Hovering above El Alto

17 Feb, 2017 | Louise Lacourarie

Urban living and Lifestyle

Photo: Nick Somers

Mí Teleférico expands with a new route across the flats of El Alto

‘The Línea Azul will definitely improve our lives. It will be much easier for me to travel and sell my products and go down to La Paz more quickly,’ says Carlos, a Río Seco resident and kitchenware vendor in the 16 de Julio Market. He seems to see the intended benefits of Mi Teleférico’s latest project, a cable car line across the flat city of El Alto. Although this mode of transport is typically designed for cities with severe inclinations, as of March of this year, the new Mi Teleférico line will serve a horizontal city and extend the reach of an integrated public transport system.


The new passengers will be able to travel the length of El Alto in under twenty minutes, an unthinkable journey time at ground-level. ‘We saw that there were huge populations in these peripheral alteño neighbourhoods,’ explains César Dockweiler, executive director of Mi Teleférico, ‘areas that are in full expansion and with an increased necessity for transport services.’ The line will provide direct access from the far reaches of El Alto to the centre of La Paz through the Blue-Red Line connection. This could catalyse a change of demographics in the city. Susana, who is an English teacher from El Alto, explains that young professionals could choose to live in more affordable neighbourhoods and commute to the centre of La Paz.

Critics of the project question the exorbitant funds required for the cable car line, compared to more affordable transport solutions for a flat city. Although the city’s landscape suggests the need for improved ground level transport, one of the particularities of El Alto is that it houses one of the biggest markets in Latin America, the 16 de Julio Market. When the feria comes alive on Thursdays and Sundays, the entire area becomes inaccessible, as the main roads are blocked by stalls, sellers, and customers. The new line would effectively bypass this whole part of the neighborhood, alleviating ground level traffic and making the journey through, or rather over, the area much easier.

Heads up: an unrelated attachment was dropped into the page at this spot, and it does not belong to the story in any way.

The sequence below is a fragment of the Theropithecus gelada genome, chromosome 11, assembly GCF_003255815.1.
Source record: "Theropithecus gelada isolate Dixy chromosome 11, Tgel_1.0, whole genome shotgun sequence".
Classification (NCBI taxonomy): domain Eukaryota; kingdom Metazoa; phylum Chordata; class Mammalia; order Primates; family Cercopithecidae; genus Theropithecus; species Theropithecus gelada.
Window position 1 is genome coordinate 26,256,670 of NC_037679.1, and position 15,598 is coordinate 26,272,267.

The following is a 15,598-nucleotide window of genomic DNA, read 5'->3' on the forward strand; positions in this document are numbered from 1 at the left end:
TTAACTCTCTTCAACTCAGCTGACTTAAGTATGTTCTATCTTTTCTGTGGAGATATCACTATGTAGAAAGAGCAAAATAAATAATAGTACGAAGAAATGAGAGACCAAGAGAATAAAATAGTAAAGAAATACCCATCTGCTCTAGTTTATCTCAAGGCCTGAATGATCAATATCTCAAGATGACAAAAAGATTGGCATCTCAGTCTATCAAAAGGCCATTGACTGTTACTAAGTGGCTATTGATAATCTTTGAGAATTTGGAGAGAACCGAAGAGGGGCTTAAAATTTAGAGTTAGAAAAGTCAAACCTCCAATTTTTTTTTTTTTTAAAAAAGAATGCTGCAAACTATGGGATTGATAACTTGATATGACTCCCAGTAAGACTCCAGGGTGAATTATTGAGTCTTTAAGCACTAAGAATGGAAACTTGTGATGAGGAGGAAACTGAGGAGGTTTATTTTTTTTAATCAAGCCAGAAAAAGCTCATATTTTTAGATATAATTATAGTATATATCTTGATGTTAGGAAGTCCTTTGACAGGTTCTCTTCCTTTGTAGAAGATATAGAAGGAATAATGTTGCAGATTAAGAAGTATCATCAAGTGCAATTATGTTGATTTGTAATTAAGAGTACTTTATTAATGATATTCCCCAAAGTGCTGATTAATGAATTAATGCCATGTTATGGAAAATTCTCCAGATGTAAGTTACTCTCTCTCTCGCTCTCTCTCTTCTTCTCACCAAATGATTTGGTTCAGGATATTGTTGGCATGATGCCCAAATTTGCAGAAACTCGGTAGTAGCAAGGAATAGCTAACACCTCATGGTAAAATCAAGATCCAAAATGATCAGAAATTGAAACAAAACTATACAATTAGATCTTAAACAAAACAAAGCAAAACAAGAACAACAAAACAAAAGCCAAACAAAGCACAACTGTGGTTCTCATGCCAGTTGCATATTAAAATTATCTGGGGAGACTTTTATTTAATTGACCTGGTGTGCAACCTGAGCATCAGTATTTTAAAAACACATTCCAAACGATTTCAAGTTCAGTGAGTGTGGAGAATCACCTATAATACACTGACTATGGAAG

It will provide direct access from the far reaches of El Alto to the centre of La Paz through the Blue-Red Line connection.




Vendors at the feria see this new teleférico line as an opportunity. ‘I’m very excited, I think we will see a lot more business,’ says Carmen Rosa, owner of a makeup and second hand clothing stall in the market. ‘We already have much more commerce since the Red Line opened, so hopefully we will see even more customers from the Río Seco area’, one of the most isolated parts of the city.  

The blue line will end in Río Seco not only to facilitate the commute of local residents, but also to connect the city’s transport system to well-trodden tourist trails. As Dockweiler explains, Río Seco is a crossroads for multiple destinations. ‘We have Tiwanaku nearby, which is one of the main tourist attractions in the country, and we have exit points to Copacabana and Lake Titicaca. Day to day, it is incredibly difficult to get to these places, and even worse on market days. There is a huge demand for transport.’

With the inauguration of the Linea Azul around the corner, it is impossible to not have doubts about its aims. Is it the best use of public resources? Will it actually increase accessibility and social mobility, boost commerce, and reduce traffic and pollution in the area? Although none of this is guaranteed, the intentions of Mi Teleférico seem genuine in trying to improve the lives of alteños and paceños alike with this novel project.

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